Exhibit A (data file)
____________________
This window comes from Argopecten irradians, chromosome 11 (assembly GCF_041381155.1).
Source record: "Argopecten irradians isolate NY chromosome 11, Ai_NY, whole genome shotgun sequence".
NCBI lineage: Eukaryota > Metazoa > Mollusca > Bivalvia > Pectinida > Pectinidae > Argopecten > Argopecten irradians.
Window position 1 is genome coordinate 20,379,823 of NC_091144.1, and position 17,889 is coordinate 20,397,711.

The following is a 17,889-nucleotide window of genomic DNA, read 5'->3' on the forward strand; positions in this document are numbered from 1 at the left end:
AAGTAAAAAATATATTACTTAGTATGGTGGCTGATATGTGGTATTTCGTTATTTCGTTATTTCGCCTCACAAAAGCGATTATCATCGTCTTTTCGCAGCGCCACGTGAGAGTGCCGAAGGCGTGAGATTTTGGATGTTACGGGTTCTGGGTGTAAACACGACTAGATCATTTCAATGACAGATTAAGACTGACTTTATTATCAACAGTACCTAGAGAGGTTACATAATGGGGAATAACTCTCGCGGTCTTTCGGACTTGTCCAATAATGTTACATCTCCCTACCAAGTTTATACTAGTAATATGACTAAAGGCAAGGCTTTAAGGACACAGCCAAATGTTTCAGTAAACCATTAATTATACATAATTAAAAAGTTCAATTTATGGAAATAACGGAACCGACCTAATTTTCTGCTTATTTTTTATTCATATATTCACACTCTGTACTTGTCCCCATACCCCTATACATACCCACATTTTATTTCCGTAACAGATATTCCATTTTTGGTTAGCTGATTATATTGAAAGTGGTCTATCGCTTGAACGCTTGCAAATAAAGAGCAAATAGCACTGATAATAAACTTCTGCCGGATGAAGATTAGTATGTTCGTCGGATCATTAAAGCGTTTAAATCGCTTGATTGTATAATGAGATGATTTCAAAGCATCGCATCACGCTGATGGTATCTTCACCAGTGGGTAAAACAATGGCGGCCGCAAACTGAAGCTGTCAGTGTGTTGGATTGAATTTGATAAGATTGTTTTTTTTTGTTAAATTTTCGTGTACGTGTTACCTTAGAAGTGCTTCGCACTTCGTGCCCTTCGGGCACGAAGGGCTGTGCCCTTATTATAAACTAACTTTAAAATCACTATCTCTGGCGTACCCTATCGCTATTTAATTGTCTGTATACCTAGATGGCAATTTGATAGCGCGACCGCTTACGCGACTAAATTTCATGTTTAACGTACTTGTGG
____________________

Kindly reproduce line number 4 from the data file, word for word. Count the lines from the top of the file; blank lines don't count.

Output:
Window position 1 is genome coordinate 20,379,823 of NC_091144.1, and position 17,889 is coordinate 20,397,711.